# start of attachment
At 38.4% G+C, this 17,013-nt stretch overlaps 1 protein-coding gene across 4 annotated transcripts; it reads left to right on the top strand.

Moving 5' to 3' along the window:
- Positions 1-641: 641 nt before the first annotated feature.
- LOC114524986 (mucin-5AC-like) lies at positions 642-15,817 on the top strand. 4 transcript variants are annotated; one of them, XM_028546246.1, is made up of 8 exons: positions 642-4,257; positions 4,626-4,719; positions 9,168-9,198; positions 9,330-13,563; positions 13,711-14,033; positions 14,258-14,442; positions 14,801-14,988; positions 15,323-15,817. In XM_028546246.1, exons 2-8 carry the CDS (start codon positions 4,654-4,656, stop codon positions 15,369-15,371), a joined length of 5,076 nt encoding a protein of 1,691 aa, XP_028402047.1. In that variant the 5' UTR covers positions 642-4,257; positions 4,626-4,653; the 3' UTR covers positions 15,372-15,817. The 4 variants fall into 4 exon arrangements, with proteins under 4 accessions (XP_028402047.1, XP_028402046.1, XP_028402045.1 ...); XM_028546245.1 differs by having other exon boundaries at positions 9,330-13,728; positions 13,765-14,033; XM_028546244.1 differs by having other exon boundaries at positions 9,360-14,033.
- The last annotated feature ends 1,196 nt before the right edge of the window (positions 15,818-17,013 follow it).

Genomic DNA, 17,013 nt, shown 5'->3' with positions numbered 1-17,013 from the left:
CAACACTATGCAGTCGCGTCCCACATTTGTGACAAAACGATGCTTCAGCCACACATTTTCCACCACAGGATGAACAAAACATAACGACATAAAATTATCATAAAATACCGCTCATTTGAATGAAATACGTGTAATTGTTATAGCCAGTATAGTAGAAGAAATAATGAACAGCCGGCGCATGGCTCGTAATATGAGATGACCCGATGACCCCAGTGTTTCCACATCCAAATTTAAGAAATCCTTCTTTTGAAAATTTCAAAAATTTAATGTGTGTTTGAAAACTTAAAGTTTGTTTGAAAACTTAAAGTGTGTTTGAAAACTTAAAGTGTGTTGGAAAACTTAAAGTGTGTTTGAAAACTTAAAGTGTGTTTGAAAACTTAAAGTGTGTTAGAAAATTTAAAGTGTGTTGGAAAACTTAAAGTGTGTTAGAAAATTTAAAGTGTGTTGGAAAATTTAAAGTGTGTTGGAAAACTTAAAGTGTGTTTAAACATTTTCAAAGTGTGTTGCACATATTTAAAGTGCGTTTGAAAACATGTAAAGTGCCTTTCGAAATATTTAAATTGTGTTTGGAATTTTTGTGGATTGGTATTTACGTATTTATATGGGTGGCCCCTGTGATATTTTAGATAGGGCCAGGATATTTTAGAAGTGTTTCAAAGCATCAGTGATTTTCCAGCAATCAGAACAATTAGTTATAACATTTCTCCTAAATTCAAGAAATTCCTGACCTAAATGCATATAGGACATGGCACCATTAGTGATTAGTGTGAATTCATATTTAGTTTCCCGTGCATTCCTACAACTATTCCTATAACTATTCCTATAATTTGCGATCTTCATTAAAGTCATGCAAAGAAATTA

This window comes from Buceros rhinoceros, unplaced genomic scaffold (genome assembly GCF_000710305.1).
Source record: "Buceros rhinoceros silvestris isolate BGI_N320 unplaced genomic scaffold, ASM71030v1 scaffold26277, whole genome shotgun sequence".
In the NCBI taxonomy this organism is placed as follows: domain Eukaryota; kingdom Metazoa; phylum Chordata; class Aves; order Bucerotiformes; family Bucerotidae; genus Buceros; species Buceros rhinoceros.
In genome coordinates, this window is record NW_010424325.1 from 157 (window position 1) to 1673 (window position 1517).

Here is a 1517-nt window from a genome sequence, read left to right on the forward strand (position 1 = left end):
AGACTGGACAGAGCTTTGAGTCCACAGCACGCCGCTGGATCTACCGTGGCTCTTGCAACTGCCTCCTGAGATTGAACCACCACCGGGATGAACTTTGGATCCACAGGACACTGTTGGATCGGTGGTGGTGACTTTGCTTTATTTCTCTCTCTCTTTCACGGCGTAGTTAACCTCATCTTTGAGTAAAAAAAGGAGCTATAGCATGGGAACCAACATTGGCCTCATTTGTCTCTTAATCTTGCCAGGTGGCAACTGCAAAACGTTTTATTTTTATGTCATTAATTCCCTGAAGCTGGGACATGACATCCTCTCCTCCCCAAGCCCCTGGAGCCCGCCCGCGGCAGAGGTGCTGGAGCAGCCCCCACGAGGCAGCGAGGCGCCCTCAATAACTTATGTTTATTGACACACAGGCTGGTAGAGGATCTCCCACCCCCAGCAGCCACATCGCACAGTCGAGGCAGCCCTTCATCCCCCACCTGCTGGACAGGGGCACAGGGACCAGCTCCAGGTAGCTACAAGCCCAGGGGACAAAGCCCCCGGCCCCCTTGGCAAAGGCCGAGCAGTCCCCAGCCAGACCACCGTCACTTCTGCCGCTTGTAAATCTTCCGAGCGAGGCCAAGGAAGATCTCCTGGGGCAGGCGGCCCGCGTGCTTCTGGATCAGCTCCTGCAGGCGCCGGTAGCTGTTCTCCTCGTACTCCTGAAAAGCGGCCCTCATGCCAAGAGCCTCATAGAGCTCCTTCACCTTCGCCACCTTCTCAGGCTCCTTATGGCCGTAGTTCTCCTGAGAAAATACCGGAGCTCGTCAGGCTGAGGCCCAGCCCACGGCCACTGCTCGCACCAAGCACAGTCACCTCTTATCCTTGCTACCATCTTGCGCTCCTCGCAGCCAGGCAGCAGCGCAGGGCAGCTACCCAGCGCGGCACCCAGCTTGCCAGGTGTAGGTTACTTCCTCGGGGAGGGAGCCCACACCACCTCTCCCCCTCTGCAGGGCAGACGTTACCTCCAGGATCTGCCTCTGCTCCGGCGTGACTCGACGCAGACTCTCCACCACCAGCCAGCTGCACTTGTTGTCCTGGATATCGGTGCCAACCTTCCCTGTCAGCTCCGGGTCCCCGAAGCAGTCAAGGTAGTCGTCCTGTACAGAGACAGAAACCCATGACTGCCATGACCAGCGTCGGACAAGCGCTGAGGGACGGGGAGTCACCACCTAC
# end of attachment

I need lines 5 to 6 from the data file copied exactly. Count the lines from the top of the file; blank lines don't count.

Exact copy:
- The last annotated feature ends 1,196 nt before the right edge of the window (positions 15,818-17,013 follow it).

Genomic DNA, 17,013 nt, shown 5'->3' with positions numbered 1-17,013 from the left: